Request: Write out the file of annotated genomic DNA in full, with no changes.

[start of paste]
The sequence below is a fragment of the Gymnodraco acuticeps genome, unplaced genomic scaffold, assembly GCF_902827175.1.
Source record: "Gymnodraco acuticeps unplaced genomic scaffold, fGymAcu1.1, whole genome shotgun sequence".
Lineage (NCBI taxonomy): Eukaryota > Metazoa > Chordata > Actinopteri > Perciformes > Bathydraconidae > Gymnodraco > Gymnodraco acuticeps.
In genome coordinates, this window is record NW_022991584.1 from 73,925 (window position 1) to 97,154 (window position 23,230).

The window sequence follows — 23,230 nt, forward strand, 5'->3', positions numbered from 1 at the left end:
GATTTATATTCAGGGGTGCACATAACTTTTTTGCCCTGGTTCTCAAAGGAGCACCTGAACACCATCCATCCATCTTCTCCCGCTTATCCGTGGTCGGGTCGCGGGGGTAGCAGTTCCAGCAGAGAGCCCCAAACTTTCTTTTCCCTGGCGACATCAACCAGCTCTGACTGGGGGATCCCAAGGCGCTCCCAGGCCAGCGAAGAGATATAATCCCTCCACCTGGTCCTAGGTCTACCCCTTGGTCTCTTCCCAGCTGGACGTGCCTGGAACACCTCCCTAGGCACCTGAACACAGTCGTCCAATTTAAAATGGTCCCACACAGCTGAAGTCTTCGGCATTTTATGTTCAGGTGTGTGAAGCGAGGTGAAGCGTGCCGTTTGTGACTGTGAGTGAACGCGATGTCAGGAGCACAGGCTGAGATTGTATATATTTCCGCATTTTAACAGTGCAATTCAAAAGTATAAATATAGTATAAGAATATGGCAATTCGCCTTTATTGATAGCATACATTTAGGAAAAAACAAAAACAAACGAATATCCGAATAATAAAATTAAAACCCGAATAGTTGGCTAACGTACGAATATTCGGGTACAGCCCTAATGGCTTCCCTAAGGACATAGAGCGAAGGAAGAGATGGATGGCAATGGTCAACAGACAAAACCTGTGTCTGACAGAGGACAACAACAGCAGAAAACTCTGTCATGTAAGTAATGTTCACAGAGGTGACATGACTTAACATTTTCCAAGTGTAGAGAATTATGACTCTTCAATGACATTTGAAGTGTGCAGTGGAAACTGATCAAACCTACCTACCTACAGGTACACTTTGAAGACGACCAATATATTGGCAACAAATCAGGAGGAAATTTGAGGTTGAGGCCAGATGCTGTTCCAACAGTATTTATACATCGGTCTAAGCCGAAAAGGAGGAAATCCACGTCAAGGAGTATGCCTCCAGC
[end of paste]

The sequence below is a fragment of the Gymnodraco acuticeps genome, unplaced genomic scaffold, assembly GCF_902827175.1.
Source record: "Gymnodraco acuticeps unplaced genomic scaffold, fGymAcu1.1, whole genome shotgun sequence".
Lineage (NCBI taxonomy): Eukaryota > Metazoa > Chordata > Actinopteri > Perciformes > Bathydraconidae > Gymnodraco > Gymnodraco acuticeps.
In genome coordinates, this window is record NW_022991584.1 from 73,925 (window position 1) to 97,154 (window position 23,230).

The window sequence follows — 23,230 nt, forward strand, 5'->3', positions numbered from 1 at the left end:
GATTTATATTCAGGGGTGCACATAACTTTTTTGCCCTGGTTCTCAAAGGAGCACCTGAACACCATCCATCCATCTTCTCCCGCTTATCCGTGGTCGGGTCGCGGGGGTAGCAGTTCCAGCAGAGAGCCCCAAACTTTCTTTTCCCTGGCGACATCAACCAGCTCTGACTGGGGGATCCCAAGGCGCTCCCAGGCCAGCGAAGAGATATAATCCCTCCACCTGGTCCTAGGTCTACCCCTTGGTCTCTTCCCAGCTGGACGTGCCTGGAACACCTCCCTAGGCACCTGAACACAGTCGTCCAATTTAAAATGGTCCCACACAGCTGAAGTCTTCGGCATTTTATGTTCAGGTGTGTGAAGCGAGGTGAAGCGTGCCGTTTGTGACTGTGAGTGAACGCGATGTCAGGAGCACAGGCTGAGATTGTATATATTTCCGCATTTTAACAGTGCAATTCAAAAGTATAAATATAGTATAAGAATATGGCAATTCGCCTTTATTGATAGCATACATTTAGGAAAAAACAAAAACAAACGAATATCCGAATAATAAAATTAAAACCCGAATAGTTGGCTAACGTACGAATATTCGGGTACAGCCCTAATGGCTTCCCTAAGGACATAGAGCGAAGGAAGAGATGGATGGCAATGGTCAACAGACAAAACCTGTGTCTGACAGAGGACAACAACAGCAGAAAACTCTGTCATGTAAGTAATGTTCACAGAGGTGACATGACTTAACATTTTCCAAGTGTAGAGAATTATGACTCTTCAATGACATTTGAAGTGTGCAGTGGAAACTGATCAAACCTACCTACCTACAGGTACACTTTGAAGACGACCAATATATTGGCAACAAATCAGGAGGAAATTTGAGGTTGAGGCCAGATGCTGTTCCAACAGTATTTATACATCGGTCTAAGCCGAAAAGGAGGAAATCCACGTCAAGGAGTATGCCTCCAGC